US stocks little changed after big deals

US stocks have finished mixed following prominent corporate deals and a drop in pending home sales as investors look ahead to fresh earnings and labour market data.

The Dow Jones Industrial Average gained 22.02 points (0.13 per cent) to finish Monday at 16,982.59.

The broad-based S&P 500 rose 0.57 (0.03 per cent) to 1,978.91, while the tech-rich Nasdaq Composite Index dropped 4.65 (0.10 per cent) to 4,444.91

Dollar Tree announced a $US9.2 billion ($A9.95 billion) deal to acquire fellow discount retailer Family Dollar, while real estate website Zillow announced it was buying rival Trulia in a $US3.5 billion stock deal.

US pending home sales slipped 1.1 per cent in June to 102.7, according to an index by the National Association of Realtors on Monday.

Peter Cardillo, chief market economist at Rockwell Global Capital, said investors are avoiding big bets ahead of a busy calendar that includes a Federal Reserve policy decision on Wednesday, Friday's July labour market report and earnings from Pfizer, ExxonMobil and other corporate giants.


"It's just cautiousness ahead of the (Fed) and certainly ahead of the Friday's employment report," he said.

Dow member Microsoft fell 1.2 per cent as it confirmed it was under investigation by antitrust authorities in China. A source familiar with the matter said some Microsoft offices in China have been raided as part of the investigation, but did not elaborate.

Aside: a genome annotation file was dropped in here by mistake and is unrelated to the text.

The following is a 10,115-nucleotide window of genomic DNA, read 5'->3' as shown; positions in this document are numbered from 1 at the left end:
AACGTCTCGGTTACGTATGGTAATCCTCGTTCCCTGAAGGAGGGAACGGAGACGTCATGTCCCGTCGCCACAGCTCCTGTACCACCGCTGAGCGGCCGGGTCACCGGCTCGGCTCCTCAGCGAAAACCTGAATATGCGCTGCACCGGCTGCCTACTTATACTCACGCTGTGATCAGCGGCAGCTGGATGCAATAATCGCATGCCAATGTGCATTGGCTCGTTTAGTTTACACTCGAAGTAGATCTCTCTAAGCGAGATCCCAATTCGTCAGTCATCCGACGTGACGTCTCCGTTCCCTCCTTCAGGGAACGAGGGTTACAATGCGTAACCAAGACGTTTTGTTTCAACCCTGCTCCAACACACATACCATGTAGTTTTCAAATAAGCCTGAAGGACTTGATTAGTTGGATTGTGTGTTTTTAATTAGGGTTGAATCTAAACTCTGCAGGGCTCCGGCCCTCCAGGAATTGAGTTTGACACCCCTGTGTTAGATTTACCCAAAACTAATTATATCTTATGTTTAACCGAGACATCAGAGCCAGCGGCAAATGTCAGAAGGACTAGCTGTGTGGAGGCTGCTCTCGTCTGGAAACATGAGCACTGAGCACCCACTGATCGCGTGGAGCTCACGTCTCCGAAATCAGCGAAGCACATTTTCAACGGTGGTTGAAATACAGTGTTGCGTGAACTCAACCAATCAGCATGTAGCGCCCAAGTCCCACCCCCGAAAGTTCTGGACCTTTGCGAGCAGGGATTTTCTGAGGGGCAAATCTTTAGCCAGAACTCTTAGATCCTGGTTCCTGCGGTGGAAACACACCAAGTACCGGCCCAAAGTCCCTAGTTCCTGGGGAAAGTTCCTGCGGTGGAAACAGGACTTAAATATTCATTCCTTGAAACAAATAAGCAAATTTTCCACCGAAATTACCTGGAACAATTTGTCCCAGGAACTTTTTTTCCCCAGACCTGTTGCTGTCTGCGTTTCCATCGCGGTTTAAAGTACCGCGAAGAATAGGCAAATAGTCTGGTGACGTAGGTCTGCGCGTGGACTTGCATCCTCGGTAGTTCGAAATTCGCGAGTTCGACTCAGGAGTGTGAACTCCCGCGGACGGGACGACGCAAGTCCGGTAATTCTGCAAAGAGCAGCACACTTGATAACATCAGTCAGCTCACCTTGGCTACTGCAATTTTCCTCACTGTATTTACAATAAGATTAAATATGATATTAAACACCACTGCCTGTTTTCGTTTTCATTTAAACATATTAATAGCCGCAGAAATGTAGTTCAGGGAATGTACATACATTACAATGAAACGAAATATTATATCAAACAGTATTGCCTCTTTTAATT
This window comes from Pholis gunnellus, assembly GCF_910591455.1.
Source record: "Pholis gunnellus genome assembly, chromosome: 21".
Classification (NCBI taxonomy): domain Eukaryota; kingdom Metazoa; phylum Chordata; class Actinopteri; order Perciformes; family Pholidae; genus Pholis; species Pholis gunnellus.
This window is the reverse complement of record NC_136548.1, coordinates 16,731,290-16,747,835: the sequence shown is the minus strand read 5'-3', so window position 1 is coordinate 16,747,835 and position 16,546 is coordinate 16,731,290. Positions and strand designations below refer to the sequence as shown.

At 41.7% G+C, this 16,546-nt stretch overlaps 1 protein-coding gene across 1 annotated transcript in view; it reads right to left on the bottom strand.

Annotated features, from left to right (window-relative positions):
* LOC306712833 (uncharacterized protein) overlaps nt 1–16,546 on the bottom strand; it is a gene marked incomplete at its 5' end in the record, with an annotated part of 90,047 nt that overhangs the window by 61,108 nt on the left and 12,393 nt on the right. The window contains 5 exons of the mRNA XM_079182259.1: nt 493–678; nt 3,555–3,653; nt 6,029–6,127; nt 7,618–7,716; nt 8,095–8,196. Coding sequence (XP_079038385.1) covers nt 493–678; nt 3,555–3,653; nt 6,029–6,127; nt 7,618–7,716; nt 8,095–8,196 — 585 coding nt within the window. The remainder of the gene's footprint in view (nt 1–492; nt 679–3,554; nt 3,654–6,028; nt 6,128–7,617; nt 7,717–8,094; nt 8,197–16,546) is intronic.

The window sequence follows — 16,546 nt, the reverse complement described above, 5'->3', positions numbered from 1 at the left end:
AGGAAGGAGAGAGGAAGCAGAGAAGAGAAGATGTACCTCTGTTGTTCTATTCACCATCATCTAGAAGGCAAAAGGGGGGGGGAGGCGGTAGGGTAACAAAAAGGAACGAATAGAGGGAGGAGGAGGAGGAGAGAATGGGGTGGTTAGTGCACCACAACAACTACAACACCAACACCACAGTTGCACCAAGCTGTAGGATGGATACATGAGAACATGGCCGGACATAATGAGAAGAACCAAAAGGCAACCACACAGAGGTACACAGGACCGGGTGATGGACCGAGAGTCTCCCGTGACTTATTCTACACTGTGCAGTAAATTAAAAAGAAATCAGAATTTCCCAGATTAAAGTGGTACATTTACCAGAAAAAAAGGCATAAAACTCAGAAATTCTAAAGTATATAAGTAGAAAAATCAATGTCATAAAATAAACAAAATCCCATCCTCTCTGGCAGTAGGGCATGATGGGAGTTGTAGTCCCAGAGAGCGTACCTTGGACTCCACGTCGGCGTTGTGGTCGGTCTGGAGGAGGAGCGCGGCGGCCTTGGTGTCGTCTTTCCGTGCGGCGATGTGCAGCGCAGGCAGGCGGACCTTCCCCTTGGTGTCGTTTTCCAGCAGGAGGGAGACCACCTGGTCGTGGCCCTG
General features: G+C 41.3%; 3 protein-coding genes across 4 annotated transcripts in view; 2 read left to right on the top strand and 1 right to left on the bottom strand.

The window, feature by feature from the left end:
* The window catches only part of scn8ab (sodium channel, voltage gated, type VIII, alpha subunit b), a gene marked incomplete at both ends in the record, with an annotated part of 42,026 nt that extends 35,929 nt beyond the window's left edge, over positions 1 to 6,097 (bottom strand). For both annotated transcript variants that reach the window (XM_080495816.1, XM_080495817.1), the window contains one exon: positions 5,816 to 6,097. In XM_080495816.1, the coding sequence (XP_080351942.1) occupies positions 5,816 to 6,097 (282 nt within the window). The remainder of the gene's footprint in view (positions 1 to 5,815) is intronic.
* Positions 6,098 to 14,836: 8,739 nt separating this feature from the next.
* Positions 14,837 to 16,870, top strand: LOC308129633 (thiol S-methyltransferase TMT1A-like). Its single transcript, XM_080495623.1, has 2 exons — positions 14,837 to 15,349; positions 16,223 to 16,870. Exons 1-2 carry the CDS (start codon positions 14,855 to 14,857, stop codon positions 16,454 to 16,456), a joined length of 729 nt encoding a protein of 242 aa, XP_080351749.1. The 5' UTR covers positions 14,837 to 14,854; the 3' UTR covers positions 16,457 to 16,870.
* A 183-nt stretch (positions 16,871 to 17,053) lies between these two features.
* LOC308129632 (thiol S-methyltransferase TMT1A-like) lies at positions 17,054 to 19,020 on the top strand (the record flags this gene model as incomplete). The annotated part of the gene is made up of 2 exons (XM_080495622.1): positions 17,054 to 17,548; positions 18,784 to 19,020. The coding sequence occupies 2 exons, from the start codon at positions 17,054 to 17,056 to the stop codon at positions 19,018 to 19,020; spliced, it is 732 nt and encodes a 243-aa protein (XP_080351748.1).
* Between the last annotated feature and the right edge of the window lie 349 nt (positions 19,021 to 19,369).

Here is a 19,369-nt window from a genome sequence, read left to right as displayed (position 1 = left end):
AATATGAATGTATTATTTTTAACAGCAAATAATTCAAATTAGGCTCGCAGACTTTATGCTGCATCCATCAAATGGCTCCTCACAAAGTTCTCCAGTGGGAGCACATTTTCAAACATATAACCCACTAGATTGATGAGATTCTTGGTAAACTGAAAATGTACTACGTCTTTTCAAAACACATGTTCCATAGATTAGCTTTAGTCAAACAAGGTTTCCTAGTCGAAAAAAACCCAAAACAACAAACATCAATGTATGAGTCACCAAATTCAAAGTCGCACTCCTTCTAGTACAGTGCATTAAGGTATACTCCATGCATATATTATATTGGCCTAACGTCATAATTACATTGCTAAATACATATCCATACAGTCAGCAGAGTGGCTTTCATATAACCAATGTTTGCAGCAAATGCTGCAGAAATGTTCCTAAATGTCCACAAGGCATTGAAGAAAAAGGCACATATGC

Smith & Wesson dropped 0.7 per cent after the US Securities and Exchange Commission fined the gunmaker $US2 million for bribing officials in Indonesia, Pakistan and other countries to gain sales deals.

Tyson Foods jumped 2.6 per cent on plans to divest its Mexican and Brazil poultry businesses to Brazil's giant meatpacker JBS for $US575 million. JBS owns Tyson's US rival Pilgrim's Pride.

Tyson meanwhile announced a 4.4 per cent rise in third-quarter earnings to $US260 million and projected "at least" 10 per cent growth in earnings-per-share in 2015.

Bond prices fell. The yield on the 10-year US Treasury rose to 2.49 per cent from 2.47 per cent on Friday, while the 30-year advanced to 3.26 per cent from 3.24 per cent. Bond prices and yields move inversely.